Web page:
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They are smelly and poisonous, and trick insects into doing their dirty work; but arums and aristolochias are among the most striking wild flowers in Turkey. The botanist Andrew Byfield tracks them down on the glaring limestone peninsulas of Marmaris and in the scruffier habitats of the high Taurus Mountains
It was in April 1938, at the age of 19 and before commencing his lifetime’s study of Turkish flora, that the late Peter Davis discovered a mysterious bulbous plant out of flower while botanising on Crete. The living tuber that he presented to London’s Kew Gardens bloomed the following October, revealing it to be an autumn-flowering ‘aroid’ new to science. It was duly named Biarum davisii, the first of many newly discovered plants named in honour of the Edinburgh botanist.
Davis’ Biarum was thought to be confined to Crete until the late 1970s, when Istanbul’s Professor Turhan Baytop discovered it in a number of localities near Marmaris in Turkey’s most southwesterly corner. Around the same time, other species previously thought to be restricted to Crete and adjacent Greek islands were discovered in the same area, evidence of the former existence of land bridges linking Crete to the Turkey before the sea levels rose. The discovery in Turkey of the beautiful Arum creticum (by Professor Asuman Baytop in March 1981), the pink Tulipa saxatilis, the chrome-yellow tree flax Linum arboreum and the Cretan date palm Phoenix theoprastii represented a remarkable extension to the greographical range of these Aegean specialities…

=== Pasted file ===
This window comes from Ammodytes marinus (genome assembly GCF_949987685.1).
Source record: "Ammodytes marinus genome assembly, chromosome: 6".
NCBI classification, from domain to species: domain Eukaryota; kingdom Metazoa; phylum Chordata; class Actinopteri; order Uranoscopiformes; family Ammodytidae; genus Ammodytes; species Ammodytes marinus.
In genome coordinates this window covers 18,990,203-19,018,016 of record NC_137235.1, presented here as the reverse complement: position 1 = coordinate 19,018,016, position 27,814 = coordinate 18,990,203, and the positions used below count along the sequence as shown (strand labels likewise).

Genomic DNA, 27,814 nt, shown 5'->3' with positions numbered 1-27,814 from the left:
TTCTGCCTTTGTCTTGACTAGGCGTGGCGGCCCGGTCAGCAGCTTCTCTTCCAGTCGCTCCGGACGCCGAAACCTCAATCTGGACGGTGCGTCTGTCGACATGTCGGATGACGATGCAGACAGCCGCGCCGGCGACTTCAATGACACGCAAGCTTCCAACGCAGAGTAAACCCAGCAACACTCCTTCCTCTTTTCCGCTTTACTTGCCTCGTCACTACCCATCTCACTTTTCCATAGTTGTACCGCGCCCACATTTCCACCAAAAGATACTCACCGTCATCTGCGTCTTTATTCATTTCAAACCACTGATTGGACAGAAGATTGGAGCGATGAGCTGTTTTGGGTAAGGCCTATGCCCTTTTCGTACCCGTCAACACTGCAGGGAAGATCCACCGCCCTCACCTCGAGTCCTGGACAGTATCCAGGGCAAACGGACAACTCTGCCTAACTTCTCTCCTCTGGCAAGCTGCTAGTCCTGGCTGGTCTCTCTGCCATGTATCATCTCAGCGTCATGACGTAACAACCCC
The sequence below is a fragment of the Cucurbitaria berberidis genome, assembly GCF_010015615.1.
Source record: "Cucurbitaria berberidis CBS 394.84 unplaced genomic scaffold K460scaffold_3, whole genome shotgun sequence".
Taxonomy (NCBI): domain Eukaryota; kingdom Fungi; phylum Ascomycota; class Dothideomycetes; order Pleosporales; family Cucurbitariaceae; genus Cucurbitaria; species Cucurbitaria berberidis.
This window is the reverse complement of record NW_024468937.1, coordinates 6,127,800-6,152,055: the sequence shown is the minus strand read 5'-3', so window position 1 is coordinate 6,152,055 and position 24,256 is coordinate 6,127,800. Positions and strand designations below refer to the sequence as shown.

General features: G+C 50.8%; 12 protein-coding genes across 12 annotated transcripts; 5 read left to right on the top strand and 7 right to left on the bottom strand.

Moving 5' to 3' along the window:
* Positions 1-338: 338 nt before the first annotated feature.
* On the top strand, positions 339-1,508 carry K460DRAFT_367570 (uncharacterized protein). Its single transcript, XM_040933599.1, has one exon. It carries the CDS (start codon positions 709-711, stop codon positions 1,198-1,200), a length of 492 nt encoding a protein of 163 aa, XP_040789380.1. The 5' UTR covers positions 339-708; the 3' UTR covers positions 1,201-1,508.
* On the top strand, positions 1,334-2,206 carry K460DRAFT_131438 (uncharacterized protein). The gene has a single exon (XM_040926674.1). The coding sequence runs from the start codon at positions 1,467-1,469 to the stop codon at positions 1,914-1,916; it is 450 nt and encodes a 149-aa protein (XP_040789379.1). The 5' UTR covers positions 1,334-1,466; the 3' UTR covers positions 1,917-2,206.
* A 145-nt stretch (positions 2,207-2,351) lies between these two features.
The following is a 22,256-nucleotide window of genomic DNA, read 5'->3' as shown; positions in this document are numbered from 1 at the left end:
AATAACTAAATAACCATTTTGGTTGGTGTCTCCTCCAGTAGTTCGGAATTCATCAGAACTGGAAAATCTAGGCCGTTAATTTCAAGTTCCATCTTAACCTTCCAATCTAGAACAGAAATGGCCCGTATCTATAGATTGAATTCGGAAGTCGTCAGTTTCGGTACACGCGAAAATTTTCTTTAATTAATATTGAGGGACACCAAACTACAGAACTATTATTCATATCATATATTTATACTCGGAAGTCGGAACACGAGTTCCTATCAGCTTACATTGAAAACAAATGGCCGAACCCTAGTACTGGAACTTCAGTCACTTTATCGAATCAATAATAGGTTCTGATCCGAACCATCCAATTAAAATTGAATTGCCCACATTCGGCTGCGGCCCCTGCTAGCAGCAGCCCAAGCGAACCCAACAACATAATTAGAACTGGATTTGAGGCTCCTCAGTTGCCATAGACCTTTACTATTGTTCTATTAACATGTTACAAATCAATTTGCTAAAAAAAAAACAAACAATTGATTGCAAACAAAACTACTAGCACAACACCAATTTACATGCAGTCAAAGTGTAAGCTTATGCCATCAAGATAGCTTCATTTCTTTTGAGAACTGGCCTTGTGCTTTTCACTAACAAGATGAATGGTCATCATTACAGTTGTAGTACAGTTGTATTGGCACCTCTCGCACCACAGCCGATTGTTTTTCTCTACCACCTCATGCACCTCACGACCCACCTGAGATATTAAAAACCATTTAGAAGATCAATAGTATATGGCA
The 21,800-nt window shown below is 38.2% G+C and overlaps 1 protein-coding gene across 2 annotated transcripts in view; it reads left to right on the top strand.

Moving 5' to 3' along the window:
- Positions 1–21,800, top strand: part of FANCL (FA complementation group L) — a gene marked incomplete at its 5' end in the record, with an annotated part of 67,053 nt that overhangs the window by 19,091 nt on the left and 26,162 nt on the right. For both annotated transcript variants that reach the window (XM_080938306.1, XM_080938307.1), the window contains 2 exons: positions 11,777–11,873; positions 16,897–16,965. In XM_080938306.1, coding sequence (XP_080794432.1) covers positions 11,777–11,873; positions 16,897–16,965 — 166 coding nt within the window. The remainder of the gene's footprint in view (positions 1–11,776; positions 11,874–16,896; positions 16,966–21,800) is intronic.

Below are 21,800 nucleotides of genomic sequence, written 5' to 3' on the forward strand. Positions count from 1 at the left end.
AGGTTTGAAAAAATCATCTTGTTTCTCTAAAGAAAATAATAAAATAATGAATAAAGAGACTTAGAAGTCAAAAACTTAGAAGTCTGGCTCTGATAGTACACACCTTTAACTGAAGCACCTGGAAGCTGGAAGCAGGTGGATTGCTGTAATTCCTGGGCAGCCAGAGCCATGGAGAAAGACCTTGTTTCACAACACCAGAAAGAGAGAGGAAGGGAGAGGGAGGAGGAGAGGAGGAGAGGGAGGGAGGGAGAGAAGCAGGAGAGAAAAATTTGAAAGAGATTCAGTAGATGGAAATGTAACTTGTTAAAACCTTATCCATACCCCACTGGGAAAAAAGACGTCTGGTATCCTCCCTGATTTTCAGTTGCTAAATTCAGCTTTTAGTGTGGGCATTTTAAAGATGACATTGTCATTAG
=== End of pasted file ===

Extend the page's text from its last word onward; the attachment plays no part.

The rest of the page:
When the summer heat made cool-headed diplomacy impossible, the ambassadors to the Sublime Porte retired to remarkable residences lining the Bosphorus. Patricia Daunt probes their rich diplomatic history, while Fritz von der Schulenburg captures the faded glory of the buildings and their grounds
The ancient art of ebru, or paper marbling, creates sinuous, swirling patterns of subtle colour which owe their appearance to processes as mysterious as the technique’s very beginnings. Ebru apprentice Ali Suat Urguplu shares his master Fuad Basar’s secrets. Photographs by Simon Upton
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